The Corporate Profits Minimum Tax Proposal – key elements
On October 26, 2021, Senators Elizabeth Warren (D-MA), Angus King (I-ME) and Ron Wyden (D-OR), with other senators as co-sponsors,* released a corporate profits minimum tax proposal (the CPM Tax Proposal) as part of the Build Back Better Act reconciliation bill. The CPM Tax Proposal intends to ensure that companies which report over $1 billion in profits to shareholders will pay a minimum tax of 15 percent on those profits.
In a press release accompanying the language of the proposal, the senators estimate that the tax would apply to approximately 200 companies and would raise hundreds of billions in revenue over 10 years.
The proposal appears to be satisfactory to Senators Kirsten Sinema (D-AZ) and Joe Manchin (D-WV) and is therefore likely to become part of the final reconciliation measure.
The most noteworthy tax elements of the CPM Tax Proposal are discussed below.
Corporate Alternative Minimum Tax
Effective for taxable years beginning after 2022, the proposed Corporate Alternative Minimum Tax (Corporate AMT) would apply to corporate taxpayers (other than S corporations, RICs or REITS) which meet certain average income thresholds for a three-year period. The net income threshold would be an annual average of $1 billion determined based on financial statements with certain adjustments (“adjusted financial statement income”).
The taxpayer’s tax liability for a year would equal the excess of the taxpayer’s proposed Corporate AMT liability over its regular tax liability for the year plus the taxpayer’s BEAT liability for the year, if any.
Rules to determine Adjusted Financial Net Income
The adjusted financial net income threshold of a taxpayer is determined including the income of controlled foreign corporations and non-consolidated (for tax purposes) entities. It is also increased to remove any deductions for US or foreign income taxes.
For foreign parented multinational groups, the $1 billion threshold is determined including all the income from the financial statements of the group. In addition, the Corporate AMT would only apply to foreign parented multinational groups if the average adjusted financial income of the US entities within the group (and foreign entities with ECI) equals or exceeds $100 million.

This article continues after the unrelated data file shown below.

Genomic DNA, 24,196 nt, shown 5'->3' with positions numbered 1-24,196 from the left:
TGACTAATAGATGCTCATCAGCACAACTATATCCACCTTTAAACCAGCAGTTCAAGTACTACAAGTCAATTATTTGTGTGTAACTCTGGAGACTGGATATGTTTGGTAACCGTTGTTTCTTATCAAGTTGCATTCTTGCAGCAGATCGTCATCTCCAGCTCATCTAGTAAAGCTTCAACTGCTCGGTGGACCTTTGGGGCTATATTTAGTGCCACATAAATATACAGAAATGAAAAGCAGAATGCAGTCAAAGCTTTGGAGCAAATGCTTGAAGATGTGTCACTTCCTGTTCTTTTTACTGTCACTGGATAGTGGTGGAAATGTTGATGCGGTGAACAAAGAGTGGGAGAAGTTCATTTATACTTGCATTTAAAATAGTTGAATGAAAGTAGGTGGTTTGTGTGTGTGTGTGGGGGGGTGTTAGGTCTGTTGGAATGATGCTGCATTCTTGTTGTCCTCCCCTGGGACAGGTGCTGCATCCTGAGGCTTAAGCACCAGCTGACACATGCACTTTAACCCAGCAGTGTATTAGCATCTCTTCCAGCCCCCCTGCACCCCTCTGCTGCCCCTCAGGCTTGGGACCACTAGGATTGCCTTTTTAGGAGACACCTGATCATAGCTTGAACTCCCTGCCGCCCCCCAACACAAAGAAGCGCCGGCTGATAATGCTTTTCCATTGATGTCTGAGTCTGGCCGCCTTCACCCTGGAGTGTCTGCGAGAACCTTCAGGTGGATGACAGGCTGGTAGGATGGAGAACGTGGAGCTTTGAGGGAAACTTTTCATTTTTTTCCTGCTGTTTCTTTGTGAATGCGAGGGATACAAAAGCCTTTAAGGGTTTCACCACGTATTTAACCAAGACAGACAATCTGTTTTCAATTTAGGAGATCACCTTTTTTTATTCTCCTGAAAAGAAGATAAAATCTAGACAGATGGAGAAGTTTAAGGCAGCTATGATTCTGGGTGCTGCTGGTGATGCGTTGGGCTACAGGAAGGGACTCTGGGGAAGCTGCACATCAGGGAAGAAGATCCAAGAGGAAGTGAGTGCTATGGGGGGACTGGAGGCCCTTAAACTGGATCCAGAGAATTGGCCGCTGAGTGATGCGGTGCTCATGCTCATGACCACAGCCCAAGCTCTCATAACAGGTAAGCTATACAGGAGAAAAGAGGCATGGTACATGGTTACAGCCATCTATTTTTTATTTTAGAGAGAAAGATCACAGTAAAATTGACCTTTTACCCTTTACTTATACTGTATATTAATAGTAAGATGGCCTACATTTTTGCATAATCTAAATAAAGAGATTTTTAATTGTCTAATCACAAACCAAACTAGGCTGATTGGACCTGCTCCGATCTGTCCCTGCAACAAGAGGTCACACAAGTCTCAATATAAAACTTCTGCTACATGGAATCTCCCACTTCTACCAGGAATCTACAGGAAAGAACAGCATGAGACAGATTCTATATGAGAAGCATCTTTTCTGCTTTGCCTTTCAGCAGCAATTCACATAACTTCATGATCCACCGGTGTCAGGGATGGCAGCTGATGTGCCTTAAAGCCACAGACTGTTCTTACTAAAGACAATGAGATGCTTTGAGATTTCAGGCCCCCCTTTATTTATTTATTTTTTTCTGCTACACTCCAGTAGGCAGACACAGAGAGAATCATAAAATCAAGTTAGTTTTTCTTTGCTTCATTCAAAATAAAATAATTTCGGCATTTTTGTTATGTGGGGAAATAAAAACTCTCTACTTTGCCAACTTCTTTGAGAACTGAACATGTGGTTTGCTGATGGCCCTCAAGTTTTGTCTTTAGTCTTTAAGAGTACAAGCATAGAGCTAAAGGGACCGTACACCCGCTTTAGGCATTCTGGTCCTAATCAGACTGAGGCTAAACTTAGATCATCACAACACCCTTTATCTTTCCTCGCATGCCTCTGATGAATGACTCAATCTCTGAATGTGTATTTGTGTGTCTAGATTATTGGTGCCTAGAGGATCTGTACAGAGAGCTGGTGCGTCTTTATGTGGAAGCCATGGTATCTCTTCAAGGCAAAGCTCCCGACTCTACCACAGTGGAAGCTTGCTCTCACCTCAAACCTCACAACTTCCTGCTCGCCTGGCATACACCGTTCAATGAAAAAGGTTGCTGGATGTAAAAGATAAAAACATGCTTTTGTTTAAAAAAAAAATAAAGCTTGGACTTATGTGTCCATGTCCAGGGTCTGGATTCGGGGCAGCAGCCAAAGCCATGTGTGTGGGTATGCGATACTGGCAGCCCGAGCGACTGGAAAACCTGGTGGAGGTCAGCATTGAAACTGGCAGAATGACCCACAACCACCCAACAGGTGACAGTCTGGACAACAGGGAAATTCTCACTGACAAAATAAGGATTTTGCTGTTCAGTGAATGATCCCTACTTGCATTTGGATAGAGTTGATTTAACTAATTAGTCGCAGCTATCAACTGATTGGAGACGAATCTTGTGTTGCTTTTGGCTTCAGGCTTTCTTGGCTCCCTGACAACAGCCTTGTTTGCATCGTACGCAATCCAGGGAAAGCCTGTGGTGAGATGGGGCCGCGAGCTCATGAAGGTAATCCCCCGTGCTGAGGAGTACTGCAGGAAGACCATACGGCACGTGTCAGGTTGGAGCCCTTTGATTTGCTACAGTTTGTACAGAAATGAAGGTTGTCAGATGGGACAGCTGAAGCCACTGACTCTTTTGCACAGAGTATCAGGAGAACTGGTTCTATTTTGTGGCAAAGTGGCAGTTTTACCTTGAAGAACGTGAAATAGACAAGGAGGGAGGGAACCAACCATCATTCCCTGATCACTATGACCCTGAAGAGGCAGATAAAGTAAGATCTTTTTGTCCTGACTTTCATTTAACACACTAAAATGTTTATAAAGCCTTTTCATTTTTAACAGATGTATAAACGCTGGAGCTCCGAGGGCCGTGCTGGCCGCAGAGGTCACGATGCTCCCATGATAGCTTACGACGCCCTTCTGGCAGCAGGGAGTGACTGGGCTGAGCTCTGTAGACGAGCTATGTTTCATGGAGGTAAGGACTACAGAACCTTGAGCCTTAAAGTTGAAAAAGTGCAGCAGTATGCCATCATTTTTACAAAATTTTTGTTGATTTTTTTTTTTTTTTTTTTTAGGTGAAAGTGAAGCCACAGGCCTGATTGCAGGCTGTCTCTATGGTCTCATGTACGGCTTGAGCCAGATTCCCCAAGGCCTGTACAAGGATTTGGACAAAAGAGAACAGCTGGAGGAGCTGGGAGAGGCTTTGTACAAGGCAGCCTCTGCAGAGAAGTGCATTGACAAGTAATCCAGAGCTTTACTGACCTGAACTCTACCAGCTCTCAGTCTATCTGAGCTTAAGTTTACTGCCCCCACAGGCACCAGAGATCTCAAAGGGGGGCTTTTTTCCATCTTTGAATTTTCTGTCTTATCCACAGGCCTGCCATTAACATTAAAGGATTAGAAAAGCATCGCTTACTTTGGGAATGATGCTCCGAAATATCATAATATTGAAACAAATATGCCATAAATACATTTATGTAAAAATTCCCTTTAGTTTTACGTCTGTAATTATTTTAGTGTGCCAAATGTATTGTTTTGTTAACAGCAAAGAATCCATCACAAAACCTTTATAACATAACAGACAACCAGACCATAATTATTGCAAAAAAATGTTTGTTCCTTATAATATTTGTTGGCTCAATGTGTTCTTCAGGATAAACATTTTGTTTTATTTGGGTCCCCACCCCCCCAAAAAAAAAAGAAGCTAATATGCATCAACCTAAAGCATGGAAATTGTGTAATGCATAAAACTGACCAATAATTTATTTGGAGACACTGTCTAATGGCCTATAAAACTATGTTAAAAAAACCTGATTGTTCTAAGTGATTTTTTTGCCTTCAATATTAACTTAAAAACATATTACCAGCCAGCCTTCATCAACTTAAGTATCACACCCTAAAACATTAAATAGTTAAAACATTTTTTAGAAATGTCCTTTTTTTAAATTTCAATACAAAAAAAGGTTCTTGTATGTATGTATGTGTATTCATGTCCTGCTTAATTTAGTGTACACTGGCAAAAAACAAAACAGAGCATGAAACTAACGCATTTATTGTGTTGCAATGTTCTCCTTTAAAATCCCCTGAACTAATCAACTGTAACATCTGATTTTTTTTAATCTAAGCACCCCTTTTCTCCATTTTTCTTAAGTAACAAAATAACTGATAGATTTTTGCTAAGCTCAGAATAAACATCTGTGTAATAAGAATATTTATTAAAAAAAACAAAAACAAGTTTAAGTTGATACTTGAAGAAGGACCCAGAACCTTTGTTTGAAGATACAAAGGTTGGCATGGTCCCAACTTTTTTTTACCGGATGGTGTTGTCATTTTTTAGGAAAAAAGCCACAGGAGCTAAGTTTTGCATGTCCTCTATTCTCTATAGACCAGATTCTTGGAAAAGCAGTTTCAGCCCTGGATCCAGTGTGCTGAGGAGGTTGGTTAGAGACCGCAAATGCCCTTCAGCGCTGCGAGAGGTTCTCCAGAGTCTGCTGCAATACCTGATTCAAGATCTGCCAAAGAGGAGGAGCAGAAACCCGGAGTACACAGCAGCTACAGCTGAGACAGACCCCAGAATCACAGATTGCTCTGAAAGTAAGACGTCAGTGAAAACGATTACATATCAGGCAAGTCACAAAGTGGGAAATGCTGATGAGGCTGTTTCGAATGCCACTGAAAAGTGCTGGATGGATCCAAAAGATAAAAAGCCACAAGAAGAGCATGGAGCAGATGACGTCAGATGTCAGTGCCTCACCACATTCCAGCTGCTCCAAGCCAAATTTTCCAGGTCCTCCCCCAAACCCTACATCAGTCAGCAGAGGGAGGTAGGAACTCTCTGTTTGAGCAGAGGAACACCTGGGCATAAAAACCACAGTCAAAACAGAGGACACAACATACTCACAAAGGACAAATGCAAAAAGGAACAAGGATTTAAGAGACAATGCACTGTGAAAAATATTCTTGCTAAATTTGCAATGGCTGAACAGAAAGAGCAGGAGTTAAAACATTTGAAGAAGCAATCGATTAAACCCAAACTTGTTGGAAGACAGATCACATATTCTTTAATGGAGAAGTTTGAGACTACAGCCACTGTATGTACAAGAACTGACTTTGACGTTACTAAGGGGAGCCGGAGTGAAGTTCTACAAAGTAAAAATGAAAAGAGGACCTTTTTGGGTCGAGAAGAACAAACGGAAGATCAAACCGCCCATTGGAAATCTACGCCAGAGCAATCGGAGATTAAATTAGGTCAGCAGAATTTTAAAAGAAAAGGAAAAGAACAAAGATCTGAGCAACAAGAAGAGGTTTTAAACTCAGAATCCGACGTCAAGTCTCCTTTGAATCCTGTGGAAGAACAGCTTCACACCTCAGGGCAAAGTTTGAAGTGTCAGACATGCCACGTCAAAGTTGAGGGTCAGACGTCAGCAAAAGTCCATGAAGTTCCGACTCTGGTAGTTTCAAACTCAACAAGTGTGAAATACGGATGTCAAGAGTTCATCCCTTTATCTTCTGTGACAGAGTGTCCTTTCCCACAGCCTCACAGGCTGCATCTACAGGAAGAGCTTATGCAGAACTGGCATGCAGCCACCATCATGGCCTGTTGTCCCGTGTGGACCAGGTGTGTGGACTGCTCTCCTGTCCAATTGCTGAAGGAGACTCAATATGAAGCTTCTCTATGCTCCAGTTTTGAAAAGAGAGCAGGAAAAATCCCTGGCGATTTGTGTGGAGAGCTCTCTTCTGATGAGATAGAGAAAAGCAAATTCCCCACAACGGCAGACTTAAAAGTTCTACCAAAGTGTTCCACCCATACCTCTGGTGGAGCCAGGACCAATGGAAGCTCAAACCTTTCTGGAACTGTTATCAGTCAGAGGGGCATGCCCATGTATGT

Adjustments for timing differences
The provision would provide for adjustment for timing differences, including the carry-forward of net losses in their adjusted financial income, FTCs and any Corporate AMT paid in a prior year.
Notably, US taxpayers would not be permitted to carry forward net losses that arose in years that began before December 31, 2022, which will penalize taxpayers with existing NOL carry-forwards.
In the case of CFC’s net financial losses, such losses would not reduce the net income of the US taxpayer, but instead would reduce the future adjusted financial income of such CFC in future years for purposes of the Corporate AMT.
Taxpayers are permitted to offset the amount of the Corporate AMT with foreign taxes that are included on the applicable financial statements (AMT FTCs). A carry-forward of excess AMT FTCs is generally permitted for five years with certain limitations.
In the case of Corporate AMT paid in a prior year, the provision would allow for indefinite carry-forward.
The proposal provides Treasury and the IRS with regulatory authority to carry out these provisions including regulations providing a simplified method to determine if a corporation meets the income thresholds and ownership changes.
Learn more about this evolving discussion by contacting either of the authors or your DLA Piper attorney.
*Senators Michael Bennet (D-CO), Ed Markey (D-MA) and Sheldon Whitehouse (D-RI)
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